A Prospective, Ex Vivo Trial of Endobronchial Blockade Management Utilizing 3 Commonly Available Bronchial Blockers.

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Anesthesia and analgesia


BACKGROUND: Lung isolation with bronchial blockers is a well-described and accepted procedure, often described for use during the management of massive hemoptysis. Recommendations for balloon inflation are sparse, with some advocating for saline whereas other suggest air, including the manufacturers. We sought to evaluate the optimal method for balloon inflation in an ex vivo trial.

METHODS: We performed a prospective trial utilizing 3 commercially available bronchial blockers commonly described for use in lung isolation and massive hemoptysis management. We utilized the Arndt Endobronchial Blocker (Cook Medical), the Cohen Tip Deflecting Endobronchial Blocker (Cook Medical), and the Fogarty Venous Thrombectomy Catheter (Edwards LifeSciences). Balloon size and deflation assessment were tested within 3 different scenarios comparing air versus saline.Welch t test was performed to compare means between groups, and a generalized estimating equation model was utilized to compare balloon diameter over time to account for correlation among repeated measures from the same balloon.

RESULTS: All 3 endobronchial blocker systems were observed in triplicate. During free-standing balloon inflation, all 3 endobronchial systems displayed a greater degree of balloon deflation over time with air as opposed to saline (P < .001). Within a stent-based model, inflation with air of all 3 endobronchial systems, according to manufacturer recommendations, demonstrated significantly decreased time until fluid transgression occurred when compared to a saline model (P < .001). Within a stent-based model, inflation with air, according to clinical judgment, demonstrated significantly decreased time until fluid transgression in the Arndt (P = .016) and the Fogarty (P < .001) system, but not the Cohen (P = .173) system, when compared with saline.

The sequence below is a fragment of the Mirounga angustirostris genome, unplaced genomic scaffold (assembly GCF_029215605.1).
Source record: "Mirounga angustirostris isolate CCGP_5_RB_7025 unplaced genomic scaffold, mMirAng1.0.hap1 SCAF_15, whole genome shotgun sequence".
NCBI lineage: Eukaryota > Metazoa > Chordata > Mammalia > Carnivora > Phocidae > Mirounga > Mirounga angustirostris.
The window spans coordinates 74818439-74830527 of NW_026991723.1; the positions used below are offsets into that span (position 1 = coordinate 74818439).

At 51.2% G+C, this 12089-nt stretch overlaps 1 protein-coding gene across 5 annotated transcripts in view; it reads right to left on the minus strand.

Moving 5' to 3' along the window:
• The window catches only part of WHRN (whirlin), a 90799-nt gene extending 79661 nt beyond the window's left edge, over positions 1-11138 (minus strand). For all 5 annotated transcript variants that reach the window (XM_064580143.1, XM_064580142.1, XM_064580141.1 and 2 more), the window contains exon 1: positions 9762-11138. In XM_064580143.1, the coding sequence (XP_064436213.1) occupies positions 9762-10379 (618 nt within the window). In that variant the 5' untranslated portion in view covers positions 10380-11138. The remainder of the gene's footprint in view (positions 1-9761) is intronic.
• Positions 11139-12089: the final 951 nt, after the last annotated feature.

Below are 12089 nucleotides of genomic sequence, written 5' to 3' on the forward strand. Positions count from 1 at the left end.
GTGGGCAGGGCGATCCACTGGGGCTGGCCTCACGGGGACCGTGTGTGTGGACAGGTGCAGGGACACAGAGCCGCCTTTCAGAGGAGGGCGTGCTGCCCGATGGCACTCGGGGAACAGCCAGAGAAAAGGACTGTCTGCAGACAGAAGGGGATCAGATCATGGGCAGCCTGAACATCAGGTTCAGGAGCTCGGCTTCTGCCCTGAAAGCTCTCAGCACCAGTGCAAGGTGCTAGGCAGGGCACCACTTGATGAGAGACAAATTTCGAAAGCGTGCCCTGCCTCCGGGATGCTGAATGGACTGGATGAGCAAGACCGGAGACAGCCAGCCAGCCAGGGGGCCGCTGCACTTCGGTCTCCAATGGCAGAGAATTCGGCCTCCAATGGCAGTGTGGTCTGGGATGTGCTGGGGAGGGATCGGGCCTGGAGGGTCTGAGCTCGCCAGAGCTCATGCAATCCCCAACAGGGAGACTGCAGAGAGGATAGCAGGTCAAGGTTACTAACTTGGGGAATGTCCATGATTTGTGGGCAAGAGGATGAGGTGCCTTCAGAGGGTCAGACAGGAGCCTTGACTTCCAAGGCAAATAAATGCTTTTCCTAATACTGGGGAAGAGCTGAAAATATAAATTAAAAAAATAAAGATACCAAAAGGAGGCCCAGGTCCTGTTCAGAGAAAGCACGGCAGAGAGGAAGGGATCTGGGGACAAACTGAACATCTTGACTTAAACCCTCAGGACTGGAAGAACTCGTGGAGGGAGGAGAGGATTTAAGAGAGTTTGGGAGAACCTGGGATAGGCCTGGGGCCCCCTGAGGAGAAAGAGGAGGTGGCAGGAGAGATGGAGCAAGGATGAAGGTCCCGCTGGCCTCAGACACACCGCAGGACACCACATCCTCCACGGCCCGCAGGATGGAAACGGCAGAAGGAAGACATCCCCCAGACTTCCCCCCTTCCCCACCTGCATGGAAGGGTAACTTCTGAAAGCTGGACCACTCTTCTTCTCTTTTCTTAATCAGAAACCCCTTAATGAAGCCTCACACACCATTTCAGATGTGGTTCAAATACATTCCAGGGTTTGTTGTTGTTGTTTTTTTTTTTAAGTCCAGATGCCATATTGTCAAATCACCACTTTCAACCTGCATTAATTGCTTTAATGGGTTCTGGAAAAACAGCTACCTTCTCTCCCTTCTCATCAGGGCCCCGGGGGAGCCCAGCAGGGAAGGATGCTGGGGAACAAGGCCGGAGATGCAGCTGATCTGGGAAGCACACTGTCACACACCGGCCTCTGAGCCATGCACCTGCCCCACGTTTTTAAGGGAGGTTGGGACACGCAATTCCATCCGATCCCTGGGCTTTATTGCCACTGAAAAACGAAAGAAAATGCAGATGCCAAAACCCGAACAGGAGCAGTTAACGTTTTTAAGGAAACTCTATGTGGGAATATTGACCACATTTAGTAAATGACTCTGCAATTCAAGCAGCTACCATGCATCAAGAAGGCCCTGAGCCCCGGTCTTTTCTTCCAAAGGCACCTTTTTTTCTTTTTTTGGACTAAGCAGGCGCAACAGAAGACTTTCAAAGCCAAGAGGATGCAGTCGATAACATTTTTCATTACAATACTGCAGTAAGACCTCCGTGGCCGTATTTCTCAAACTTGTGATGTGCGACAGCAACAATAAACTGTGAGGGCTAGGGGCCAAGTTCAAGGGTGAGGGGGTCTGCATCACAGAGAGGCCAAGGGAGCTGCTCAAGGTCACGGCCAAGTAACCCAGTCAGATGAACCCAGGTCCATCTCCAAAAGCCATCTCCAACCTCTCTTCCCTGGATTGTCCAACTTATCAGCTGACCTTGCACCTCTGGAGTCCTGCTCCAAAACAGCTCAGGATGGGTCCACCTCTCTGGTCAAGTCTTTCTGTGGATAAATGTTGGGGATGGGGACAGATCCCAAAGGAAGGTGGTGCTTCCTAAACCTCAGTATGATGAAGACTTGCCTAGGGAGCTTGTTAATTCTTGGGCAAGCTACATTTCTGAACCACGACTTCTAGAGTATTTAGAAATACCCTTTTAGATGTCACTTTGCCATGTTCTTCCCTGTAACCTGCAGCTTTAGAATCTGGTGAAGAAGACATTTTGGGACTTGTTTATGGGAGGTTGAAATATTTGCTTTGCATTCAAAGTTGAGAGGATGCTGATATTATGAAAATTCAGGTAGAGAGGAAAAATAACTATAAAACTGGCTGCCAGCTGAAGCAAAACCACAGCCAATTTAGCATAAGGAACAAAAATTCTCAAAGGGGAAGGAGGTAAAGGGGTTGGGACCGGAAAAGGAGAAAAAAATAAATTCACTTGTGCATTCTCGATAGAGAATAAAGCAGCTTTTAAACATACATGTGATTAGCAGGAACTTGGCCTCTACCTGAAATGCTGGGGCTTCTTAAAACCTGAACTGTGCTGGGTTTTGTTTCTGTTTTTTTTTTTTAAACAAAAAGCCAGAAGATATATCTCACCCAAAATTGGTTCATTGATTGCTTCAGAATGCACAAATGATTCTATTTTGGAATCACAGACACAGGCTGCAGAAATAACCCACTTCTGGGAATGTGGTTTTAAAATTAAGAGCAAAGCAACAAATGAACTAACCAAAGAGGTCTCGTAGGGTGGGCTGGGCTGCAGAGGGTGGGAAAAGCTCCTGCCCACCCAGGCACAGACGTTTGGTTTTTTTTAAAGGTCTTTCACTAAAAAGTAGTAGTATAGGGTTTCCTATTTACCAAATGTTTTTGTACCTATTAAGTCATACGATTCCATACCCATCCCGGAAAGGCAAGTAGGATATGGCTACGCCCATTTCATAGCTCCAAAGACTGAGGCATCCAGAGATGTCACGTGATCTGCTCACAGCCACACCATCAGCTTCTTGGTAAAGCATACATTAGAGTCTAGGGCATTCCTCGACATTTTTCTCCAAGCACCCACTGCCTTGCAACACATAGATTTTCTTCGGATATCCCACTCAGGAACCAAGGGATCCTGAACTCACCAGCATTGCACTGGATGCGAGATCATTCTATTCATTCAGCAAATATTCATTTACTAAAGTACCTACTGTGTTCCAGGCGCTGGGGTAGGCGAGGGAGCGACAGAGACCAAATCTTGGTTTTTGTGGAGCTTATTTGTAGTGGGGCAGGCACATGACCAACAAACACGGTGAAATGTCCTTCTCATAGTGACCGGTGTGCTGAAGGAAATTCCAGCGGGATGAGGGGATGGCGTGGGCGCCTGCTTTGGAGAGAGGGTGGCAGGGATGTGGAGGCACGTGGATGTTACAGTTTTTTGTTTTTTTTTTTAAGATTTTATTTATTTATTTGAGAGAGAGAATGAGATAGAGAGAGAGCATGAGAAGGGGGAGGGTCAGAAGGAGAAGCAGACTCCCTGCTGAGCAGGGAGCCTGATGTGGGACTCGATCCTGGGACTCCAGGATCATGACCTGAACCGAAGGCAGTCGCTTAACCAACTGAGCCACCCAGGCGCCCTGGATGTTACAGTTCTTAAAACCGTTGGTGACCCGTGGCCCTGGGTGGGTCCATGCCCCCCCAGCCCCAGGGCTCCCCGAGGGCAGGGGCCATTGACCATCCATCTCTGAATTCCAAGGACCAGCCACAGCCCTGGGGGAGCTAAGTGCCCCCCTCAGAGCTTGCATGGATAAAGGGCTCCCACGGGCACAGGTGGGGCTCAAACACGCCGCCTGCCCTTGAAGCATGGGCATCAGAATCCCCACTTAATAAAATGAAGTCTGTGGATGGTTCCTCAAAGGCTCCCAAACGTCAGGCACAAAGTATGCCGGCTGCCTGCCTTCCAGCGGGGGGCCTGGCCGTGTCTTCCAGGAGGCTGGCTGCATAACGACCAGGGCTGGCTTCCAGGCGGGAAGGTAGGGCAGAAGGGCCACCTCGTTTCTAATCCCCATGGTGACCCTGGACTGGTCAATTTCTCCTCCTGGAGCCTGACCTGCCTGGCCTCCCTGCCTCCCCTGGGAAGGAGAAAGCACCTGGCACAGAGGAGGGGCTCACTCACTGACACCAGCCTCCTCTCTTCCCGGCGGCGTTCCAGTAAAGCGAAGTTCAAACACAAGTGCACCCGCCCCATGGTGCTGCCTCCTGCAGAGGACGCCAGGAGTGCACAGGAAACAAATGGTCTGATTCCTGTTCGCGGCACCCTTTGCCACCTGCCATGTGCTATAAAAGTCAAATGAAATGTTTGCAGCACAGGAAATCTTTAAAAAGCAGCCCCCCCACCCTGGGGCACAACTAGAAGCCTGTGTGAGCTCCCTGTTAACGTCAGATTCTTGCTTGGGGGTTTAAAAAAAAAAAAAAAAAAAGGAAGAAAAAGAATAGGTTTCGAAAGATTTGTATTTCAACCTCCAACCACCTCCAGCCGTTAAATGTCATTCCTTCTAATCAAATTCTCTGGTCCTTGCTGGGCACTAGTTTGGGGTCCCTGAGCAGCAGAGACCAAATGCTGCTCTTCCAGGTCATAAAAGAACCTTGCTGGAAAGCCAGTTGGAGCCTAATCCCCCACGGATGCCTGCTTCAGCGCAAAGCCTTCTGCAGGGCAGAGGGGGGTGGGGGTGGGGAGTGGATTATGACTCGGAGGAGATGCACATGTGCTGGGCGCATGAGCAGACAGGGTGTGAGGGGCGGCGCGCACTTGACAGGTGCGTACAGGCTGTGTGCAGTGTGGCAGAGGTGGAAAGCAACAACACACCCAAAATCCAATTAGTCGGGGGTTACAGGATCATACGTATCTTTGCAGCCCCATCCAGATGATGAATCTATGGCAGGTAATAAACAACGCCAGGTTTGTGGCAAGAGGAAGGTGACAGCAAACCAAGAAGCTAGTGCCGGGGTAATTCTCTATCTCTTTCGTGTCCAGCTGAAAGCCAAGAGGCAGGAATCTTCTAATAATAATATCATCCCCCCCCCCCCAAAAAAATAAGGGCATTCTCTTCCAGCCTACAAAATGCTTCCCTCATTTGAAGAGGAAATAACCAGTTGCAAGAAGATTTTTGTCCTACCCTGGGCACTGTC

CONCLUSIONS: The utilization of saline for balloon inflation during bronchial blockade allows for more consistent balloon inflation. The use of saline during balloon inflation appears to delay passive, spontaneous balloon deflation time when compared to air during a model of endobronchial blockade. The approach of saline inflation should be tested in humans to demonstrate the overall applicability and validity of the current findings.

Clinical Institute



Pulmonary Medicine


Swedish Thoracic Surgery